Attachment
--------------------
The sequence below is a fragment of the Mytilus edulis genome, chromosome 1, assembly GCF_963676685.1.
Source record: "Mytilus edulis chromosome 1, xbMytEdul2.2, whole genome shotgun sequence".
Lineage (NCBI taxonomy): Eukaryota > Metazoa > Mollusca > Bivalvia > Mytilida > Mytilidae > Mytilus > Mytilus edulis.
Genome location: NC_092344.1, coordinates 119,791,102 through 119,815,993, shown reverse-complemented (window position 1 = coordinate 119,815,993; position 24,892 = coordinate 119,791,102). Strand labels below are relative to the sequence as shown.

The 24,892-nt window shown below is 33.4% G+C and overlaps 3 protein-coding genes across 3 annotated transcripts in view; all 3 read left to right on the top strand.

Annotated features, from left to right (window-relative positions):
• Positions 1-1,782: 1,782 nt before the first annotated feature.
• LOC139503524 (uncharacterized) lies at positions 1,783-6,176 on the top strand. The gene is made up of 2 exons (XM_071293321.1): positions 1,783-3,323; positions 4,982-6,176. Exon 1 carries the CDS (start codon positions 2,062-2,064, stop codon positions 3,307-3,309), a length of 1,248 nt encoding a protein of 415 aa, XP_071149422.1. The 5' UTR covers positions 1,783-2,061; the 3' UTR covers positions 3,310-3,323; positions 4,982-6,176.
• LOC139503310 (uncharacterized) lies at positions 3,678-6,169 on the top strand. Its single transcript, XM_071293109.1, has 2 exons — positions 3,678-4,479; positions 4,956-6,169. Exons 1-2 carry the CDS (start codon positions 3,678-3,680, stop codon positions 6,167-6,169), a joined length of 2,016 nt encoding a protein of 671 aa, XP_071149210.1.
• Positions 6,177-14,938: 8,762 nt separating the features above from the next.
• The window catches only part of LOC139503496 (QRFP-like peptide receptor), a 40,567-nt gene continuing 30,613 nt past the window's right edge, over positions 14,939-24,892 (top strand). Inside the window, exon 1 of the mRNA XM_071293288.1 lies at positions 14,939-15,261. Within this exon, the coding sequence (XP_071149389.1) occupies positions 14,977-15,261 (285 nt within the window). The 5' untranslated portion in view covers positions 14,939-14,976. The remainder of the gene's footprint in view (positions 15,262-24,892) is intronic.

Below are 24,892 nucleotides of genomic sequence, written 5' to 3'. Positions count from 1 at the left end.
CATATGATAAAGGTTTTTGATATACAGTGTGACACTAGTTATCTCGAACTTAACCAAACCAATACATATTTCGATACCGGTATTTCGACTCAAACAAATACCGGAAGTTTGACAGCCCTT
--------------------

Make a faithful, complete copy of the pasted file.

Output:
The sequence below is a fragment of the Mytilus edulis genome, chromosome 1, assembly GCF_963676685.1.
Source record: "Mytilus edulis chromosome 1, xbMytEdul2.2, whole genome shotgun sequence".
Lineage (NCBI taxonomy): Eukaryota > Metazoa > Mollusca > Bivalvia > Mytilida > Mytilidae > Mytilus > Mytilus edulis.
Genome location: NC_092344.1, coordinates 119,791,102 through 119,815,993, shown reverse-complemented (window position 1 = coordinate 119,815,993; position 24,892 = coordinate 119,791,102). Strand labels below are relative to the sequence as shown.

The 24,892-nt window shown below is 33.4% G+C and overlaps 3 protein-coding genes across 3 annotated transcripts in view; all 3 read left to right on the top strand.

Annotated features, from left to right (window-relative positions):
• Positions 1-1,782: 1,782 nt before the first annotated feature.
• LOC139503524 (uncharacterized) lies at positions 1,783-6,176 on the top strand. The gene is made up of 2 exons (XM_071293321.1): positions 1,783-3,323; positions 4,982-6,176. Exon 1 carries the CDS (start codon positions 2,062-2,064, stop codon positions 3,307-3,309), a length of 1,248 nt encoding a protein of 415 aa, XP_071149422.1. The 5' UTR covers positions 1,783-2,061; the 3' UTR covers positions 3,310-3,323; positions 4,982-6,176.
• LOC139503310 (uncharacterized) lies at positions 3,678-6,169 on the top strand. Its single transcript, XM_071293109.1, has 2 exons — positions 3,678-4,479; positions 4,956-6,169. Exons 1-2 carry the CDS (start codon positions 3,678-3,680, stop codon positions 6,167-6,169), a joined length of 2,016 nt encoding a protein of 671 aa, XP_071149210.1.
• Positions 6,177-14,938: 8,762 nt separating the features above from the next.
• The window catches only part of LOC139503496 (QRFP-like peptide receptor), a 40,567-nt gene continuing 30,613 nt past the window's right edge, over positions 14,939-24,892 (top strand). Inside the window, exon 1 of the mRNA XM_071293288.1 lies at positions 14,939-15,261. Within this exon, the coding sequence (XP_071149389.1) occupies positions 14,977-15,261 (285 nt within the window). The 5' untranslated portion in view covers positions 14,939-14,976. The remainder of the gene's footprint in view (positions 15,262-24,892) is intronic.

Below are 24,892 nucleotides of genomic sequence, written 5' to 3'. Positions count from 1 at the left end.
CATATGATAAAGGTTTTTGATATACAGTGTGACACTAGTTATCTCGAACTTAACCAAACCAATACATATTTCGATACCGGTATTTCGACTCAAACAAATACCGGAAGTTTGACAGCCCTT